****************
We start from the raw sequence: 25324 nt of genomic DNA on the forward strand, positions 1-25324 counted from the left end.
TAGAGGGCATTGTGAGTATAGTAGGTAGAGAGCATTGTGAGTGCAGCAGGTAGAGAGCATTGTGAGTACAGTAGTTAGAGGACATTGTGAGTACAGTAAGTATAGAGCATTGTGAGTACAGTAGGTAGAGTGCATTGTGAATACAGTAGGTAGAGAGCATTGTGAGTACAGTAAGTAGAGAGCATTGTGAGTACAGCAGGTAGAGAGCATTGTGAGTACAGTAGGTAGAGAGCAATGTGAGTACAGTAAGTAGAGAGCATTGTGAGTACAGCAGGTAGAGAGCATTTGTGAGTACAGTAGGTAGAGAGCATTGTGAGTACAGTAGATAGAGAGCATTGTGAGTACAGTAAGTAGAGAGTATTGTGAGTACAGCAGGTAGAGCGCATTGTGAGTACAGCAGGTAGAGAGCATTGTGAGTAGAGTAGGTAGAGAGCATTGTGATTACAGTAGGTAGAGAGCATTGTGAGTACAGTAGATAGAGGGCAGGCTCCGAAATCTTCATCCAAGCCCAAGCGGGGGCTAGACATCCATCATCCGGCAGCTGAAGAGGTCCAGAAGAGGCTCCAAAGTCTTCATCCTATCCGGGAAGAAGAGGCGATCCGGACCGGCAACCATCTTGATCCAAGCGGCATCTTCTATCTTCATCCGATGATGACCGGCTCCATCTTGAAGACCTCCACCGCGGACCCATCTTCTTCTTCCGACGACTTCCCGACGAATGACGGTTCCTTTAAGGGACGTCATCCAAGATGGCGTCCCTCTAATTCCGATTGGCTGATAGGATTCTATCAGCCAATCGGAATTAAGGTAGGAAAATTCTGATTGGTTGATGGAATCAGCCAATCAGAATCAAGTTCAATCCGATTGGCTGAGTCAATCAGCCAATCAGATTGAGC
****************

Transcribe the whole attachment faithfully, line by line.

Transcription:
We start from the raw sequence: 25324 nt of genomic DNA on the forward strand, positions 1-25324 counted from the left end.
TAGAGGGCATTGTGAGTATAGTAGGTAGAGAGCATTGTGAGTGCAGCAGGTAGAGAGCATTGTGAGTACAGTAGTTAGAGGACATTGTGAGTACAGTAAGTATAGAGCATTGTGAGTACAGTAGGTAGAGTGCATTGTGAATACAGTAGGTAGAGAGCATTGTGAGTACAGTAAGTAGAGAGCATTGTGAGTACAGCAGGTAGAGAGCATTGTGAGTACAGTAGGTAGAGAGCAATGTGAGTACAGTAAGTAGAGAGCATTGTGAGTACAGCAGGTAGAGAGCATTTGTGAGTACAGTAGGTAGAGAGCATTGTGAGTACAGTAGATAGAGAGCATTGTGAGTACAGTAAGTAGAGAGTATTGTGAGTACAGCAGGTAGAGCGCATTGTGAGTACAGCAGGTAGAGAGCATTGTGAGTAGAGTAGGTAGAGAGCATTGTGATTACAGTAGGTAGAGAGCATTGTGAGTACAGTAGATAGAGGGCAGGCTCCGAAATCTTCATCCAAGCCCAAGCGGGGGCTAGACATCCATCATCCGGCAGCTGAAGAGGTCCAGAAGAGGCTCCAAAGTCTTCATCCTATCCGGGAAGAAGAGGCGATCCGGACCGGCAACCATCTTGATCCAAGCGGCATCTTCTATCTTCATCCGATGATGACCGGCTCCATCTTGAAGACCTCCACCGCGGACCCATCTTCTTCTTCCGACGACTTCCCGACGAATGACGGTTCCTTTAAGGGACGTCATCCAAGATGGCGTCCCTCTAATTCCGATTGGCTGATAGGATTCTATCAGCCAATCGGAATTAAGGTAGGAAAATTCTGATTGGTTGATGGAATCAGCCAATCAGAATCAAGTTCAATCCGATTGGCTGAGTCAATCAGCCAATCAGATTGAGC